That?s an outstanding 40 per cent of the global workforce. But despite the huge anticipated growth in this emergent labour force, there continue to be questions and concerns over how to ensure the best interests of the workers.From working hours, to pay, to tax issues ? the “right” approach to dealing with the unprecedented rise of this new breed of worker is proving difficult for many systems to handle. The confusion lies in the fact that these on-demand workers are an obscure mix of employee and business owner. While a portion of profits goes to the digital service provider, the “employee” is often required to make the upfront investment of eg. a car, and cover ongoing costs, such as food to be delivered, or fuel. As such, traditional infrastructures are struggling to keep up. At APS financial, we have been approached by a number of workers in this space, who have been denied basic business bank accounts by traditional providers. Why are banks refusing to acknowledge on-demand workers? After the financial crisis in 2007/2008, the banks closed financial facilities for many individuals and freelancers and sole traders were one of the groups to suffer. As loans to poor-quality borrowers were identified as a key trigger for the crash, financial institutions were forced to tighten regulations and checks to make sure that a similar situation wouldn?t occur again. The result is a set of restrictive credit and quality checking procedures, which include denying bank accounts to those with a limited trading history ? a catch 22 for those setting up with an on-demand service for the first time.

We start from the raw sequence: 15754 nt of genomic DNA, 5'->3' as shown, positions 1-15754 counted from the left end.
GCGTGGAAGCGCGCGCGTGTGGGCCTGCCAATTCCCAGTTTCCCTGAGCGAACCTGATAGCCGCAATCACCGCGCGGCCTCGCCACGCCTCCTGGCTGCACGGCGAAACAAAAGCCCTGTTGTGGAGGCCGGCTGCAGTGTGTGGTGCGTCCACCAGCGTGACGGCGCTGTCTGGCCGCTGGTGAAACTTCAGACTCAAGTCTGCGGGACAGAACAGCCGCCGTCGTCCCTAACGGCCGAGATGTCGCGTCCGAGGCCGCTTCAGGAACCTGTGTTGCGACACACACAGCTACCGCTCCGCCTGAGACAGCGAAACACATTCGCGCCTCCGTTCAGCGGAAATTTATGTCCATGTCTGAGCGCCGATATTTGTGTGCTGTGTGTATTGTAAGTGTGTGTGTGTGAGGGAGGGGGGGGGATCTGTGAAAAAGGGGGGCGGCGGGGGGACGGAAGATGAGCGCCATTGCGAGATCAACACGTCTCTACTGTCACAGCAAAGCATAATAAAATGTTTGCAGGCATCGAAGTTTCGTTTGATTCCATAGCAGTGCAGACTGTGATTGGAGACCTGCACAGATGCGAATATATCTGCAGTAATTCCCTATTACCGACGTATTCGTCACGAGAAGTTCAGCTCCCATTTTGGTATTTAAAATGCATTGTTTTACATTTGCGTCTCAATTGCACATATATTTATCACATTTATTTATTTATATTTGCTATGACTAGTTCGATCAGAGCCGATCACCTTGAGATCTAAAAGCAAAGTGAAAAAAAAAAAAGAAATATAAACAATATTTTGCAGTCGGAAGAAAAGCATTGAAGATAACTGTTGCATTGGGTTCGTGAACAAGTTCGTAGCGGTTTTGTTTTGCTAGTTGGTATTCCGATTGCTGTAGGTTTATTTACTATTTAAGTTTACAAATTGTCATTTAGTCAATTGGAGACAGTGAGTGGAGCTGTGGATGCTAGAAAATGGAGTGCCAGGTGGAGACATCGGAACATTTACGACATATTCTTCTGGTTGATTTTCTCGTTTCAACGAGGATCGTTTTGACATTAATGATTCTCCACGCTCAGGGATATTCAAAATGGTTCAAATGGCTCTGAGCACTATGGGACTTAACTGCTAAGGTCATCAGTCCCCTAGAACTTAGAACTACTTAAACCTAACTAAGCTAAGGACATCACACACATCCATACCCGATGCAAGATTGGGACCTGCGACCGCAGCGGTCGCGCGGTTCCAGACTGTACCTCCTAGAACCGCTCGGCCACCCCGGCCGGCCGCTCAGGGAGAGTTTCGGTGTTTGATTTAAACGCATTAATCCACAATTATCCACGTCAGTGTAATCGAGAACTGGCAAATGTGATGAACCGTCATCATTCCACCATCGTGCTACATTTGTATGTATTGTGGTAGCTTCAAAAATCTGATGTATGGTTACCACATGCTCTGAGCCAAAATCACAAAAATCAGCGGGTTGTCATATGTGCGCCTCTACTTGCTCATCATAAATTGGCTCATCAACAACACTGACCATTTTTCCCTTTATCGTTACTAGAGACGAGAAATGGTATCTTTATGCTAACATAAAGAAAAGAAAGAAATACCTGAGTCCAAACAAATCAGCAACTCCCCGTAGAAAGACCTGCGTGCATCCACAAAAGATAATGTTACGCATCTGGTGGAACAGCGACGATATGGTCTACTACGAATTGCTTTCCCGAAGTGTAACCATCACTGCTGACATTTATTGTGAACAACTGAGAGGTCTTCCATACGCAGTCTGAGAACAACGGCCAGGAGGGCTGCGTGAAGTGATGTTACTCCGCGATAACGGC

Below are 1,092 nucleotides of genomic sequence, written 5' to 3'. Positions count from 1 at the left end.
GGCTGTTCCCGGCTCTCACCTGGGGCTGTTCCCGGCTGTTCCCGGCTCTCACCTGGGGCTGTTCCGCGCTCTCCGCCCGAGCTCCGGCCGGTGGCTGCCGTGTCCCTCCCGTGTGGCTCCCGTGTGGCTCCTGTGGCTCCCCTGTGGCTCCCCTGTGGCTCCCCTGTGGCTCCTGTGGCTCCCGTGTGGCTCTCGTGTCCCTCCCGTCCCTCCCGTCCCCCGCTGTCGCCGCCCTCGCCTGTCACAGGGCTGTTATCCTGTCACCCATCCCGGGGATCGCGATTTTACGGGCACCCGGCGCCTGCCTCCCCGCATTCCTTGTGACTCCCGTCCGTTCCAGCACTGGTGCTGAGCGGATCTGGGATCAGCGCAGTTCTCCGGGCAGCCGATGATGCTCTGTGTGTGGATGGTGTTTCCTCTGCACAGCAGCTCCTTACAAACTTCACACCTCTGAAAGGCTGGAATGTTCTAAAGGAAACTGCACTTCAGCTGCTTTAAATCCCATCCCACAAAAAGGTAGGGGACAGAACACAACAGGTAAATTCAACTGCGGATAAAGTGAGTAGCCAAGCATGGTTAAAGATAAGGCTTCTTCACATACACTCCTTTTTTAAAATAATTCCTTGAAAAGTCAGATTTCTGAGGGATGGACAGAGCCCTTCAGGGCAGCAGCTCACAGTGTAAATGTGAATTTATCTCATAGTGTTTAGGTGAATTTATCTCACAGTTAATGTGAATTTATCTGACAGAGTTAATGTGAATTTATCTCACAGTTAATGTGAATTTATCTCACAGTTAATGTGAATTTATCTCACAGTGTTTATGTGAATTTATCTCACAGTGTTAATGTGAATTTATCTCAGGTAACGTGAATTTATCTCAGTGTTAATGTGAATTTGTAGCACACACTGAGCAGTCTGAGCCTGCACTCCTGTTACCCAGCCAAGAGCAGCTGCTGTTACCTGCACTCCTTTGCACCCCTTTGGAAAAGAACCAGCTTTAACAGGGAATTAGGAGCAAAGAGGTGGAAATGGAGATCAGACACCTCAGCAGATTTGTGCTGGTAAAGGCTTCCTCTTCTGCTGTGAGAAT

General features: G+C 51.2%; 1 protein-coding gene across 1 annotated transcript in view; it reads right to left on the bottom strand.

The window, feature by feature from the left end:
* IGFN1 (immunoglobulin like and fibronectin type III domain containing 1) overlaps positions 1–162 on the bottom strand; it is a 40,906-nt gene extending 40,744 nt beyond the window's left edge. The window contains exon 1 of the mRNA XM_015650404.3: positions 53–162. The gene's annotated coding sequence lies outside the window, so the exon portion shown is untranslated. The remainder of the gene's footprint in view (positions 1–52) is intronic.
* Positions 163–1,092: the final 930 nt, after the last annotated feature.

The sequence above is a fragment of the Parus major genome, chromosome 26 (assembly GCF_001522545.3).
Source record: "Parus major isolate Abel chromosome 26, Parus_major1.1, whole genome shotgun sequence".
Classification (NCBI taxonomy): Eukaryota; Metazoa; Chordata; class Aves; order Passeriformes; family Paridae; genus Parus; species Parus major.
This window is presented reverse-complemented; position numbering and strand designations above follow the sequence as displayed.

Read more about on-demand businesses:
- Uber’s unhappy with TfL plans for English exams ? and is asking users to help stop it
- Deliveroo guzzles $275m Series E investment ? more than all three 2015 rounds combined
- Birmingham firm?s reminder service wins Uber investment and Travis Kalanick strategy
The on-demand trend shows now signs of slowing, as Deliveroo secured its largest partnership to date this year.Image source
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